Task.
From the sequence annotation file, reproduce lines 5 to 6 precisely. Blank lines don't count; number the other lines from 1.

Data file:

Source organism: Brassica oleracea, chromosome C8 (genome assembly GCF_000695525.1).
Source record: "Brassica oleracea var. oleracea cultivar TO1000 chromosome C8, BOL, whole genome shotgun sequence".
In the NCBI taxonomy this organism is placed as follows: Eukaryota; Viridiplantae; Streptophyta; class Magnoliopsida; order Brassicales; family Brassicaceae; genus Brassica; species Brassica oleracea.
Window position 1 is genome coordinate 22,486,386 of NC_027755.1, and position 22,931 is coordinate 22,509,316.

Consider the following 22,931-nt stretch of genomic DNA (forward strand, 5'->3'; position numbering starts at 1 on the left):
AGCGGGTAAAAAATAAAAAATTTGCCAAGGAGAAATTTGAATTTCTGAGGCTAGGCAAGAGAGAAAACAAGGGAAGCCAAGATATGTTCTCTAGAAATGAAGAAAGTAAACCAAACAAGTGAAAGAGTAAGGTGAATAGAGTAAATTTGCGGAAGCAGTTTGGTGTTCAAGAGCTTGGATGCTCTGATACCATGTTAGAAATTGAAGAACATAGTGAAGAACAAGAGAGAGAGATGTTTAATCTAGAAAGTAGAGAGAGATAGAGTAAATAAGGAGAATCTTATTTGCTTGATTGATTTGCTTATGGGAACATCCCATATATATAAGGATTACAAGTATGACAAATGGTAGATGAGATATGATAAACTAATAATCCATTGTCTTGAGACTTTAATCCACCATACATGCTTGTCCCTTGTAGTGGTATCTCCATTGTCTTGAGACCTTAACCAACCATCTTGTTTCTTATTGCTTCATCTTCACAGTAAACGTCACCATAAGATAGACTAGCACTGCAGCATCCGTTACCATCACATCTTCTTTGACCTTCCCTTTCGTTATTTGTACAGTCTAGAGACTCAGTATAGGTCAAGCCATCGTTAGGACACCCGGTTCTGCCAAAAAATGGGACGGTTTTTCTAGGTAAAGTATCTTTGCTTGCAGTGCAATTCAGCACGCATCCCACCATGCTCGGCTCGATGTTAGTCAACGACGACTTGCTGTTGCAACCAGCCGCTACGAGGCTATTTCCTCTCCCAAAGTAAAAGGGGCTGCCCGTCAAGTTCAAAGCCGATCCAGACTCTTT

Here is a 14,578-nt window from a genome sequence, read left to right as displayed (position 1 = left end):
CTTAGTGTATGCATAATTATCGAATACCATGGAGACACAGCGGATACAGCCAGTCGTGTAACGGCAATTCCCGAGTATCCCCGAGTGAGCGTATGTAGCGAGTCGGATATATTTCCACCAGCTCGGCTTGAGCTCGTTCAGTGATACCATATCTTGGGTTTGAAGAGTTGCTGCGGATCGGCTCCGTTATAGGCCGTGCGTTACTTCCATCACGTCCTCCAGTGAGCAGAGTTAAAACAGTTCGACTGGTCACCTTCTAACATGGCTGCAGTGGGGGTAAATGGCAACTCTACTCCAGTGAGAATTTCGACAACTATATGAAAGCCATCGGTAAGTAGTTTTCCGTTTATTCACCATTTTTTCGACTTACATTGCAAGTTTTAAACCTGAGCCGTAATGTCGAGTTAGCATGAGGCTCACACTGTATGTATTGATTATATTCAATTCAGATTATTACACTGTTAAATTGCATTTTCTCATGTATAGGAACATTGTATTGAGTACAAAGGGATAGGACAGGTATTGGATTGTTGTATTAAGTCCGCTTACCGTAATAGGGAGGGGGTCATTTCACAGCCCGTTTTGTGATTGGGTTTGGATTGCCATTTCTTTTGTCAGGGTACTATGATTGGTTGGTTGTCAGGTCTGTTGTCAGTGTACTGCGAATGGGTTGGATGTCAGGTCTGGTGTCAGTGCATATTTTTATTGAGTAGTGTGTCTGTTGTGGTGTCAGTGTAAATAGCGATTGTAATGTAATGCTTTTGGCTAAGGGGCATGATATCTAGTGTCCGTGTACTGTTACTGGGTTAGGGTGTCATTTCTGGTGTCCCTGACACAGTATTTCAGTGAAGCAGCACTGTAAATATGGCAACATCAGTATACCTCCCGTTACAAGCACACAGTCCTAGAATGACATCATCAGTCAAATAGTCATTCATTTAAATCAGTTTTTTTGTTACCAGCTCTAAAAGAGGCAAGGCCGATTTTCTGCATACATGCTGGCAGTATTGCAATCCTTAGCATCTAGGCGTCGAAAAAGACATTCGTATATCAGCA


Consider the following 22,931-nt stretch of genomic DNA (forward strand, 5'->3'; position numbering starts at 1 on the left):
AGCGGGTAAAAAATAAAAAATTTGCCAAGGAGAAATTTGAATTTCTGAGGCTAGGCAAGAGAGAAAACAAGGGAAGCCAAGATATGTTCTCTAGAAATGAAGAAAGTAAACCAAACAAGTGAAAGAGTAAGGTGAATAGAGTAAATTTGCGGAAGCAGTTTGGTGTTCAAGAGCTTGGATGCTCTGATACCATGTTAGAAATTGAAGAACATAGTGAAGAACAAGAGAGAGAGATGTTTAATCTAGAAAGTAGAGAGAGATAGAGTAAATAAGGAGAATCTTATTTGCTTGATTGATTTGCTTATGGGAACATCCCATATATATAAGGATTACAAGTATGACAAATGGTAGATGAGATATGATAAACTAATAATCCATTGTCTTGAGACTTTAATCCACCATACATGCTTGTCCCTTGTAGTGGTATCTCCATTGTCTTGAGACCTTAACCAACCATCTTGTTTCTTATTGCTTCATCTTCACAGTAAACGTCACCATAAGATAGACTAGCACTGCAGCATCCGTTACCATCACATCTTCTTTGACCTTCCCTTTCGTTATTTGTACAGTCTAGAGACTCAGTATAGGTCAAGCCATCGTTAGGACACCCGGTTCTGCCAAAAAATGGGACGGTTTTTCTAGGTAAAGTATCTTTGCTTGCAGTGCAATTCAGCACGCATCCCACCATGCTCGGCTCGATGTTAGTCAACGACGACTTGCTGTTGCAACCAGCCGCTACGAGGCTATTTCCTCTCCCAAAGTAAAAGGGGCTGCCCGTCAAGTTCAAAGCCGATCCAGACTCTTT